Thursday, May 26, 2011


I'm stuck on board games this week. For whatever reason, they work with the topics I want to write about, and allows me to reminisce about games I played growing up.

I loved playing the game Perfection. The object - beat the clock to get all the funky shaped pieces where they belong before the timer goes and the pieces explode in your face. Fun game. Not a fun way to be.


While not as terrifying to me as the word "risk" it reeks of negativity. To me the word perfection insinuates failure. It hints that there's something wrong with me. It screws with my confidence and magnifies my flaws, and I'm attached to some of my flaws. My flaws help me learn. They make up who I am. And part of being me means I write. When something threatens my ability to write, I go all Xena Warrior Princess and get my battle on.

I've gotta fight for the right to write!

Perfection comes with a cost.

It can cost you relationships if you expect it in others. It can cost you your health if you try and live up to someone else's idea of beauty and weight. It can cost you a job. It can get you to write the voice right out of your story. I tried so hard to make a story perfect that I lost my voice.

True story.

I tweaked and changed and twisted my words to make them fit something that in the end wasn't my story. I rewrote my characters until they were strangers. And my plot? Forget about it. Gone with the wind. Gone with my voice. Gone baby gone.

Messing around with all the unique and exciting elements to my story resulted in a humdrum and incomplete story. Humdrum because it didn't flow. Incomplete because it lacked voice. I didn't recognize my story anymore. All of my stories have some element of ME in them, yet I couldn't be found. I was a missing piece.

So I had this super clever idea: Start another story.
Guess what? I did the same thing to that story. I butchered it. At no point could I convince myself that it was good, because it wasn't perfect. I don't even know what perfect is. Soon I had ten unfinished and imperfect stories. All lacking voice. Months of work and nothing to show for it. I convinced myself that if I kept reworking the sentences it would be perfect. I lost my way and went down a dead end street. The words that I tried to fit into the story blew up in my face - just like in the game Perfection. I timed out. Game over.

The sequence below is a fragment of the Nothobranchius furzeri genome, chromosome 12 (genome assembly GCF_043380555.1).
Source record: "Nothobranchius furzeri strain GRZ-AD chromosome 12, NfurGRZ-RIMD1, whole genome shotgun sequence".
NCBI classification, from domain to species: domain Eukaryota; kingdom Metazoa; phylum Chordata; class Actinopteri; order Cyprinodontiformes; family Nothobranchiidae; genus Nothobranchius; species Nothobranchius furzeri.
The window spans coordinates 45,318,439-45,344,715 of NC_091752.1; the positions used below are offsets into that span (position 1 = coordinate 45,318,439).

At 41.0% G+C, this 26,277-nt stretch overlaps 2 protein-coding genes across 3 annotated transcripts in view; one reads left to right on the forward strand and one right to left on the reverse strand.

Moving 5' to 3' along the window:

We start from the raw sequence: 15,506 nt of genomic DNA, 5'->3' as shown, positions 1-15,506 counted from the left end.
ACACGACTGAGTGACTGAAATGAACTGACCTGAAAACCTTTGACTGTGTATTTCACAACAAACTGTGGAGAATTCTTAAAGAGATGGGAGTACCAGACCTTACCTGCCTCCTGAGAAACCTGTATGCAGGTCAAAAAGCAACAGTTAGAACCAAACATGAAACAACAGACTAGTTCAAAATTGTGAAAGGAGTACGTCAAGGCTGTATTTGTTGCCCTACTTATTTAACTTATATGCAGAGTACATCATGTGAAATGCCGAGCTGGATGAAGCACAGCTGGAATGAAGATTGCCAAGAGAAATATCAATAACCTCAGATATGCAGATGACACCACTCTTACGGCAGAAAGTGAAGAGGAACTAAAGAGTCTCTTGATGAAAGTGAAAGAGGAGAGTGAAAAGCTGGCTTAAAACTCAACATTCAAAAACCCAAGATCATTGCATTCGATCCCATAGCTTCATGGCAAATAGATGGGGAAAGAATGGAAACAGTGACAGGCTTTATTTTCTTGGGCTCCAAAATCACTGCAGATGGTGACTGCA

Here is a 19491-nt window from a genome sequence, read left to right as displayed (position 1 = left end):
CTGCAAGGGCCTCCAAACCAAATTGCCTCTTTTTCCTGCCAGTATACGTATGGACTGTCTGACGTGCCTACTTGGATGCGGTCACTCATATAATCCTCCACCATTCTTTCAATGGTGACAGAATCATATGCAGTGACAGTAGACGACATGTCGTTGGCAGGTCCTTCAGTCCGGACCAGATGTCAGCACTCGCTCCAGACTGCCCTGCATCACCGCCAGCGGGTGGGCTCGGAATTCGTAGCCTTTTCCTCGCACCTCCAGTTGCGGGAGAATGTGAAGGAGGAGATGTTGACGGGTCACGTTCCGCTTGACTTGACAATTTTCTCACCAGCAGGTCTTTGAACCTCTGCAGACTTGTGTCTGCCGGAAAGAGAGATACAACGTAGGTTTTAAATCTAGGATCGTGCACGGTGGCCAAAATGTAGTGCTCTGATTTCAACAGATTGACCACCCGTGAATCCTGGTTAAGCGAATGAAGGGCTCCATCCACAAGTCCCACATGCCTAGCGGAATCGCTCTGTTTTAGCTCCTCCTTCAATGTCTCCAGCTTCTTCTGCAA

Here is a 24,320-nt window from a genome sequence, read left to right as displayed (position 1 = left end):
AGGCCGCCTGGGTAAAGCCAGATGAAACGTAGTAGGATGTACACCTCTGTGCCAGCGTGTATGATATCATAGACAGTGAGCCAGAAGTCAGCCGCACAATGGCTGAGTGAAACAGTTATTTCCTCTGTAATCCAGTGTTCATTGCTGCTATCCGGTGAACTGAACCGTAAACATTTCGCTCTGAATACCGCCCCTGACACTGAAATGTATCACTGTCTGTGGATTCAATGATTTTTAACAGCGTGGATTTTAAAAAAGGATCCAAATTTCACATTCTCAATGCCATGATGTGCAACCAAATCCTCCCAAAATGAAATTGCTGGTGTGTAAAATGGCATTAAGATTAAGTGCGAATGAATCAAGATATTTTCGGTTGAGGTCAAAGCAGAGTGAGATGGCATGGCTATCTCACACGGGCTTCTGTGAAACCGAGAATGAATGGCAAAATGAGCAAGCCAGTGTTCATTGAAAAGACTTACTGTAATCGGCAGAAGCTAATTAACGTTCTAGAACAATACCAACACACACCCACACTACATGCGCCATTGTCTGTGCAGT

Well...not over. Because like the game, I tried different tactics until I got it right. I worked at it and found a way to make the pieces fit. Nothing went boom.

I don't obsess about my stories the way I used to. I write and I edit and I allow myself to be heard. I know when I need to take a breath and hit send. I know when enough is enough.

I don't need to be perfect. I need to be me.

~Ann Cory


Romantic Heretic said...

Well said.

Unfortunately we live in a society that is highly perfectionist, where enough just isn't enough. Where, as one person I watched in a video on-line said, being wrong is either ignorant, stupid or evil.

No wonder we're so hung up on perfection. ;)

Annie Oortman said...

I raise my hand. I, too, am a Perfectionaholic.


Julia Rachel Barrett said...

Yeah. I got over being a perfectionist long ago. As a student, getting a B could make me near suicidal. All done with that. It's our lovely imperfections that make us human, accessible, and make our stories resonate with readers.

Ann Cory said...

I think it's a mind set. Where I used to be hung up on superficial things, I find I'm not anymore. Might also be that I'm getting older and time is more valuable to me.

I always appreciate you stopping by Romantic Heretic :)

Ann Cory said...

Hi Annie! I'm learning so much from your wonderful workshop. I'm so thrilled that you stopped by! Thank you!!

Everyone should follow the Grammar Divas :)

Ann Cory said...

Morning Julia :) Isn't it freeing! I'm writing more without the restraints, you know? lol. *hugs*

I appreciate you stopping in!

Ciara said...

I'm over perfection. It was an obstacle in my path of quality story telling. That's what I am, a story teller. As a reader, I care more about the characters and the heart of the story than the writing. That being said, I don't want to read something full of typos because it's distracting. :)

Sharon said...

Thanks for sharing, Ann.

I wish I had no idea what you were talking about, but I struggle with this all the time. I have a hard time letting a book be finished because it's never perfect enough. I imagine I could always open my manuscript and tweak it or rewrite a sentence. So I need to remember that my work is perfect enough.

Ann Cory said...

Hi Ciara :) Oh I agree on the typos. Multiple edits are necessary. We need to turn in polished manuscripts. But when we become too caught up in fixing and revising after the tenth time, we're no longer polishing - we're rubbing our voice right out.

I so appreciate you popping in!! :) Thank you!

Ann Cory said...

Afternoon Sharon :) Many times we've edited our work to the best of our abilities (not perfect) and at that point should hit the SEND button. Polished work for an editor or agent is a must. That perfection thing is a whole other beast.

Glad you stopped on by today - WOOT!

Nancy said...

Hi Ann,
Oh, so true about perfection! You've hit it right on, for sure.
Nice blog, by the way.
Nancy from Melange

Ann Cory said...

Hi Nancy! Thank you so much for the wonderful comment :) Thanks for stopping by and taking the time to give a shout out! Hope you have a lovely evening.